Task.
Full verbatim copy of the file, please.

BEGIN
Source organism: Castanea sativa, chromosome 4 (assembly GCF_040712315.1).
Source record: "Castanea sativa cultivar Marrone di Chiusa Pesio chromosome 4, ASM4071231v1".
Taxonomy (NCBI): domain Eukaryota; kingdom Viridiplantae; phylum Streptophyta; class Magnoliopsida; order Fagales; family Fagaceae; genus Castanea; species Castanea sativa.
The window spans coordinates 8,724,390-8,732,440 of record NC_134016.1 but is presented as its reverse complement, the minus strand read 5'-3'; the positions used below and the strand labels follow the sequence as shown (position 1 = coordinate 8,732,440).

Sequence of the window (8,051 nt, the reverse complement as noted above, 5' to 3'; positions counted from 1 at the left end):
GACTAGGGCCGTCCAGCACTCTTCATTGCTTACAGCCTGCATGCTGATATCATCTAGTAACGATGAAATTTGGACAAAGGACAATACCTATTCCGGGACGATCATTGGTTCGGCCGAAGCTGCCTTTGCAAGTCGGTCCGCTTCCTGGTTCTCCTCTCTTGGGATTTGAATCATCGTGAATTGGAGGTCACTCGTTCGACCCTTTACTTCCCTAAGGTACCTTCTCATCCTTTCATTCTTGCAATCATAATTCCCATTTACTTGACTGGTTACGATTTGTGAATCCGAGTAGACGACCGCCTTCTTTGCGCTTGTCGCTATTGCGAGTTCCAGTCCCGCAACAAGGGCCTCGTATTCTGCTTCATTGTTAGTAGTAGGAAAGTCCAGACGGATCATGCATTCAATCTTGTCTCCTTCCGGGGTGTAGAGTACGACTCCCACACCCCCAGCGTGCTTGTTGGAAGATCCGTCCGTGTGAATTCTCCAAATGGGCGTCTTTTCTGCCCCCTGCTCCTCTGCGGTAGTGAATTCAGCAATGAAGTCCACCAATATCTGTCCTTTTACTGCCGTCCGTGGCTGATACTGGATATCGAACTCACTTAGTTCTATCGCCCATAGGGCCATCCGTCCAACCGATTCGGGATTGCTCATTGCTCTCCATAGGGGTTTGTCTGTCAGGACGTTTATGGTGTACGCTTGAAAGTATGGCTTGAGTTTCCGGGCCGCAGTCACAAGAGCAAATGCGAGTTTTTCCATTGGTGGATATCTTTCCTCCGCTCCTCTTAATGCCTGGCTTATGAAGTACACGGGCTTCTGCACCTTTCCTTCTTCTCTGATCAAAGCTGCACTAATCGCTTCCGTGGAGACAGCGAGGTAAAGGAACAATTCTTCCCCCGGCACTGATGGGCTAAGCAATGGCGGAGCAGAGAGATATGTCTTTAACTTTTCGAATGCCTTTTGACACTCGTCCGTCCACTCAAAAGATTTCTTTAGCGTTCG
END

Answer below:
Source organism: Castanea sativa, chromosome 4 (assembly GCF_040712315.1).
Source record: "Castanea sativa cultivar Marrone di Chiusa Pesio chromosome 4, ASM4071231v1".
Taxonomy (NCBI): domain Eukaryota; kingdom Viridiplantae; phylum Streptophyta; class Magnoliopsida; order Fagales; family Fagaceae; genus Castanea; species Castanea sativa.
The window spans coordinates 8,724,390-8,732,440 of record NC_134016.1 but is presented as its reverse complement, the minus strand read 5'-3'; the positions used below and the strand labels follow the sequence as shown (position 1 = coordinate 8,732,440).

Sequence of the window (8,051 nt, the reverse complement as noted above, 5' to 3'; positions counted from 1 at the left end):
GACTAGGGCCGTCCAGCACTCTTCATTGCTTACAGCCTGCATGCTGATATCATCTAGTAACGATGAAATTTGGACAAAGGACAATACCTATTCCGGGACGATCATTGGTTCGGCCGAAGCTGCCTTTGCAAGTCGGTCCGCTTCCTGGTTCTCCTCTCTTGGGATTTGAATCATCGTGAATTGGAGGTCACTCGTTCGACCCTTTACTTCCCTAAGGTACCTTCTCATCCTTTCATTCTTGCAATCATAATTCCCATTTACTTGACTGGTTACGATTTGTGAATCCGAGTAGACGACCGCCTTCTTTGCGCTTGTCGCTATTGCGAGTTCCAGTCCCGCAACAAGGGCCTCGTATTCTGCTTCATTGTTAGTAGTAGGAAAGTCCAGACGGATCATGCATTCAATCTTGTCTCCTTCCGGGGTGTAGAGTACGACTCCCACACCCCCAGCGTGCTTGTTGGAAGATCCGTCCGTGTGAATTCTCCAAATGGGCGTCTTTTCTGCCCCCTGCTCCTCTGCGGTAGTGAATTCAGCAATGAAGTCCACCAATATCTGTCCTTTTACTGCCGTCCGTGGCTGATACTGGATATCGAACTCACTTAGTTCTATCGCCCATAGGGCCATCCGTCCAACCGATTCGGGATTGCTCATTGCTCTCCATAGGGGTTTGTCTGTCAGGACGTTTATGGTGTACGCTTGAAAGTATGGCTTGAGTTTCCGGGCCGCAGTCACAAGAGCAAATGCGAGTTTTTCCATTGGTGGATATCTTTCCTCCGCTCCTCTTAATGCCTGGCTTATGAAGTACACGGGCTTCTGCACCTTTCCTTCTTCTCTGATCAAAGCTGCACTAATCGCTTCCGTGGAGACAGCGAGGTAAAGGAACAATTCTTCCCCCGGCACTGATGGGCTAAGCAATGGCGGAGCAGAGAGATATGTCTTTAACTTTTCGAATGCCTTTTGACACTCGTCCGTCCACTCAAAAGATTTCTTTAGCGTTCG